Tag Archives: Tom Stoppard

ARCADIA: STUDENT THEATRE CRAFTED WITH CARE BY UTS BACKSTAGE

Tom Stoppard’s ARCADIA is a theatrical challenge across many fronts, intellectually aggressive, scientifically dense with rich characters who live in worlds which mix the carnal and the cerebral.  UTS Backstage, the University of Technology Sydney’s theatre society has shown over a decade of existence that it is not afraid of a challenge.  And in this production, the company once again displays their solid commitment to both the drama and their audience.  This complicated work is treated with respect in an entertaining production which is very well received by its audience.

ARCADIA takes place in one room at Sidley Park, a gracious estate.   Initially we see the room in 1809 as a young tutor, Septimus, is setting exercises for his 13-year-old charge, Thomasina, the daughter of the household.  When the next scene moves to modern times, originally 1993 on first production, nothing changes in the space.  The two ages will share the large table which is the centrepiece of the production and an ancient tortoise which lives between eras.  The modern characters include writer/ researcher Hannah who is seeking answers to some elements of the garden and her academic nemesis, Bernard, a professor who is convinced of a Byron connection with Sidley.  The stage is set for a delicious, wordy treatise on time and our place in it. Continue reading ARCADIA: STUDENT THEATRE CRAFTED WITH CARE BY UTS BACKSTAGE

NT LIVE : ROSENCRANTZ AND GUILDENSTERN ARE DEAD

Fifty years after its debut Tom Stoppard’s ROSENCRANTZ AND GUILDENSTERN ARE DEAD, directed by David Leveaux’s, returned to the Old Vic in this marvellous production direcuj. We here in Australia are privileged to see it as part of this year’s  NT Live Series.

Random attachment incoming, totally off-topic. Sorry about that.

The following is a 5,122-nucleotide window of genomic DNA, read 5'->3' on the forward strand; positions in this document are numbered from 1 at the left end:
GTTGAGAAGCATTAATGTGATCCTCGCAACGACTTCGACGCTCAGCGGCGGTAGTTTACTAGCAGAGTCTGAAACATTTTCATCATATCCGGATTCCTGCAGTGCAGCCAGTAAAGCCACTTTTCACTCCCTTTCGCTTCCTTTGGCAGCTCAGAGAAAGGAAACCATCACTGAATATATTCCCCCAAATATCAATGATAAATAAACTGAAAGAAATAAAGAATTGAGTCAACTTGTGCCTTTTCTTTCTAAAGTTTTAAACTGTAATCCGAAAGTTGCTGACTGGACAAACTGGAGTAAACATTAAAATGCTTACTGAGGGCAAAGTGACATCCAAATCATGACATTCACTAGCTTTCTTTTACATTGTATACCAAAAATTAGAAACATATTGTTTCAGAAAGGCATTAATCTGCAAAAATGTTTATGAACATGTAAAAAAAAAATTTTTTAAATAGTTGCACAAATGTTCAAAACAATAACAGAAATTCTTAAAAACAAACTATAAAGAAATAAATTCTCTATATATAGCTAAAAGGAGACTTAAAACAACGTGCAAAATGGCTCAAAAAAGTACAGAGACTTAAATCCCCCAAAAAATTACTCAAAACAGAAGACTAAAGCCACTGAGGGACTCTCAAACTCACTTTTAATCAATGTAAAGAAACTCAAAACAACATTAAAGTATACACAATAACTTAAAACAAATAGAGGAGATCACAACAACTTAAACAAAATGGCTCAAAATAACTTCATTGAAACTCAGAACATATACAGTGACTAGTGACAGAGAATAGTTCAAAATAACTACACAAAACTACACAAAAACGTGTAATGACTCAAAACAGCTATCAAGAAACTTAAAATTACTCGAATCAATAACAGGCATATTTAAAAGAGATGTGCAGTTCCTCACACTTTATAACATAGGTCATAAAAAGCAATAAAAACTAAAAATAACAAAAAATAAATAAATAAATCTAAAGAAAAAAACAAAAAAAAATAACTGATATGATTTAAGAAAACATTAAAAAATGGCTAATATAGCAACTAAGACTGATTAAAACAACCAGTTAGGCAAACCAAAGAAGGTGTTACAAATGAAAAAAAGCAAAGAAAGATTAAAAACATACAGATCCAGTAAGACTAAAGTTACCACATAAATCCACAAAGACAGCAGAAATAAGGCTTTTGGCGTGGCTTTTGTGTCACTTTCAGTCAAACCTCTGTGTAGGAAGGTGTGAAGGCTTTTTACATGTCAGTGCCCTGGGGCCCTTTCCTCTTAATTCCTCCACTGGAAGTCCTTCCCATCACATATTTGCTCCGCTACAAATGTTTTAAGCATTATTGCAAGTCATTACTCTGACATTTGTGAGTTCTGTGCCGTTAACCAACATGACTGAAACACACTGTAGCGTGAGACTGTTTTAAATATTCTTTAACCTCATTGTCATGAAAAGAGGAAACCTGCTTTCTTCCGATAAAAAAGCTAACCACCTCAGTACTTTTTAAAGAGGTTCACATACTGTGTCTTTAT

Stoppard’s play is an existential philosophical comedy, examining the very meaning of existence, memory and our fear of death.

Against the backdrop of Shakespeare’s Hamlet, two unfortunate minor characters, Rosencrantz and Guildenstern, Hamlet’s friends, are now thrust centre stage. As the young double act stumble their way in and out of Shakespeare’s iconic drama, they become increasingly bewildered and out of their depth as their version of the Hamlet story unfolds.

Much attention needs to be paid to Stoppard’s wordy at times convoluted text. In some ways the play has a Becket like Waiting For Godot like feel.  

The set is fluid and changing and includes drapes with a fabulous dreamy Magritte- like cloud print for the opening scenes and sails and kegs of wine for the ship scenes. Continue reading NT LIVE : ROSENCRANTZ AND GUILDENSTERN ARE DEAD

NT Live: Tom Stoppard’s new play: THE HARD PROBLEM

Inset pic- Olivia Vinall plays Hilary. Featured pic- Damien Malony plays Spike and Olivia Vinall as Hilary in The Hard Problem
Inset pic- Olivia Vinall plays Hilary. Featured pic- Damien Malony plays Spike and Olivia Vinall as Hilary in The Hard Problem